Politicians and Pundits Respond to Christie’s Education CutsFebruary 12, 2010
Baby Steps for Interdistrict ChoiceFebruary 16, 2010
Troubling piece in the Courier Post, which reports that test scores of Camden High’s students were suppressed last year because they were so bad: “Two years ago, 87 percent of Camden High’s students taking the High School Proficiency Assessment math test failed it. Last year, however, no data was reported by the state. The reason the state didn’t report the result is because more than 90 percent of the students who took the exam failed it. And, “To contrast this, 90 percent of students in the neighboring school district, in Cherry Hill High School West, passed the test. The figure is higher at Cherry Hill East, which had 93 percent of its students pass the test.”
New Jersey Newsroom again mistakes an NJEA press release for a legitimate news story.
The Record defends Gov. Christie’s spending cuts: “We agree with the governor, that these are difficult times and that rainy day funds are needed when it is raining all over New Jersey. We urge all New Jerseyans to not be taken in by the hysteria sure to surface that public education will be irrevocably damaged. Christie is proposing a solution to the current budget shortfall. It may be a precursor of where he may go in developing a budget for next year, but the governor is correct: New Jersey does not have a revenue problem; it has a spending problem.”
The Star-Ledger Editorial Board says that Gov. Christie’s proposed pension and benefits reform doesn’t go far enough.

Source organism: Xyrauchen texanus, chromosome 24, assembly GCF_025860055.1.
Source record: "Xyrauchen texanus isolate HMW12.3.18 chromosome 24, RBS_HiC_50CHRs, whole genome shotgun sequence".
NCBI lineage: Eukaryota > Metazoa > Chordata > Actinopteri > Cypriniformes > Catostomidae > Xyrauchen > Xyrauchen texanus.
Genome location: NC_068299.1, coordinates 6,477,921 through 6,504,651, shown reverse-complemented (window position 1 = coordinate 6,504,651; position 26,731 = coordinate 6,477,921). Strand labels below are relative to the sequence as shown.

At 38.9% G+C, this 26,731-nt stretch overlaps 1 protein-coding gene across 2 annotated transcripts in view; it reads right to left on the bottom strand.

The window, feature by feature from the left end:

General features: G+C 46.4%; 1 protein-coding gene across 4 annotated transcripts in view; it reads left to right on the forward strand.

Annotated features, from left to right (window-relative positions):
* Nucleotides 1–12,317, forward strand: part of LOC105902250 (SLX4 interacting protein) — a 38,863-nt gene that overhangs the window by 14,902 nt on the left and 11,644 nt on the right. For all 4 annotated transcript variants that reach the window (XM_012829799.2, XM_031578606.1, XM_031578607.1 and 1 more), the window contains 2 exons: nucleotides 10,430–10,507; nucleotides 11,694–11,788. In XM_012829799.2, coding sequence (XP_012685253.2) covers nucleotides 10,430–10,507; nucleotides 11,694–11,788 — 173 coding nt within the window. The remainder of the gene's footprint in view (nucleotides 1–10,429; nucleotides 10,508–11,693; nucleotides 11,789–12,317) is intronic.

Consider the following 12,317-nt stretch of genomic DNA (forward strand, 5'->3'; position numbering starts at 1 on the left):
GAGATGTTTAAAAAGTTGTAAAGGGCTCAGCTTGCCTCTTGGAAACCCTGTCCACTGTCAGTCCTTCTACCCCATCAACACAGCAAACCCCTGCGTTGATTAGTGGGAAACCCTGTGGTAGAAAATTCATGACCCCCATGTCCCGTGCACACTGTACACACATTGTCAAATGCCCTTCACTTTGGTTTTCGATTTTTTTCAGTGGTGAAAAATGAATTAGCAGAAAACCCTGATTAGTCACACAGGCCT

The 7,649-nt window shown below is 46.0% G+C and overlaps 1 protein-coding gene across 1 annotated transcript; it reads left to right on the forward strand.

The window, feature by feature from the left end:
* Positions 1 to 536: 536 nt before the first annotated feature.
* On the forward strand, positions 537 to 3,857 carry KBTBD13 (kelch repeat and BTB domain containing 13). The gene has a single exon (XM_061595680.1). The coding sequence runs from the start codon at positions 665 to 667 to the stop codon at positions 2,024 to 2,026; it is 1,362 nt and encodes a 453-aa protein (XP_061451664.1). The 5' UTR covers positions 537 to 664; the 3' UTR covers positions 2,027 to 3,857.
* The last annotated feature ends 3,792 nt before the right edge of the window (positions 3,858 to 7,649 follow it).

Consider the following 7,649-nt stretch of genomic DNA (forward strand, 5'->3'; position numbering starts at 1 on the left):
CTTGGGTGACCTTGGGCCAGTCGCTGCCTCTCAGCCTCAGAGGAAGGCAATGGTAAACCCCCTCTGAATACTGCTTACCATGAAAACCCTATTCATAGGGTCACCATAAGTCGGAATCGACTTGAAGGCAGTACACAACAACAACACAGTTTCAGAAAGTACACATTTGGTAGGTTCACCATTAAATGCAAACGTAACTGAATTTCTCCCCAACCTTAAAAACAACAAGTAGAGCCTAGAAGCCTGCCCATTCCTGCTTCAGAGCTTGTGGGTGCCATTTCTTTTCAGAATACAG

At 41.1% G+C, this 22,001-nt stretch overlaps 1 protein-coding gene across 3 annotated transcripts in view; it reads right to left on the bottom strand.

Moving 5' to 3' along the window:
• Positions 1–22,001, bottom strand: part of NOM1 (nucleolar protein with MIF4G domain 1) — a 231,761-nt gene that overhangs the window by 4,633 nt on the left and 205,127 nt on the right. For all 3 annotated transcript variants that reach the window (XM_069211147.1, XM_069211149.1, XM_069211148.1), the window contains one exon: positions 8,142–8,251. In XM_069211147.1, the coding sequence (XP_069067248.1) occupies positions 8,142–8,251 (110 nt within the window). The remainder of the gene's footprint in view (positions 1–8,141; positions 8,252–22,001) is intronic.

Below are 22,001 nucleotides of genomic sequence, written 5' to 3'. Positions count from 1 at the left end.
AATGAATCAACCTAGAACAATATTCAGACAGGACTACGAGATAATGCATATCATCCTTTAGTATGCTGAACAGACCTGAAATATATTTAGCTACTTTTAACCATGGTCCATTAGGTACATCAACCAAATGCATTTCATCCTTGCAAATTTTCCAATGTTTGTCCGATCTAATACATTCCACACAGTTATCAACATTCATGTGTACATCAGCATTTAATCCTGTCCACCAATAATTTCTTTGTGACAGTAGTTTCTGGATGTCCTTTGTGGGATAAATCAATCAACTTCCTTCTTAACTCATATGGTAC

The Asbury Park Press grades the NJ School Report Cards and gives them a “ solid B,” mainly faulting the lack of context and a clumsy database: “If an overview had been provided this year, it should have noted that spending on the public schools in 2008-09 rose another 7.9 percent and explained why. It should have mentioned that the composite SAT score went up for the third straight year and, for the sake of perspective, pointed out that it remained below the national average, again offering reasons for why. It should have addressed the school funding equity issue, and analyzed the impact of former Gov. Jon Corzine’s changes in the funding formula.”
The Record points out that some Morris County superintendents are getting perks disallowed under new regulations because are in the midst of multi-year contracts. (Raises the question of how Gov. Christie could freeze teacher salaries, including those in the midst of multi-year contracts.)
A new organization is advocating for merging municipalities and school districts. Courage to Connect NJ, strives to show “the richness and diversity of New Jersey and how we can keep that diversity without separate costly governments.”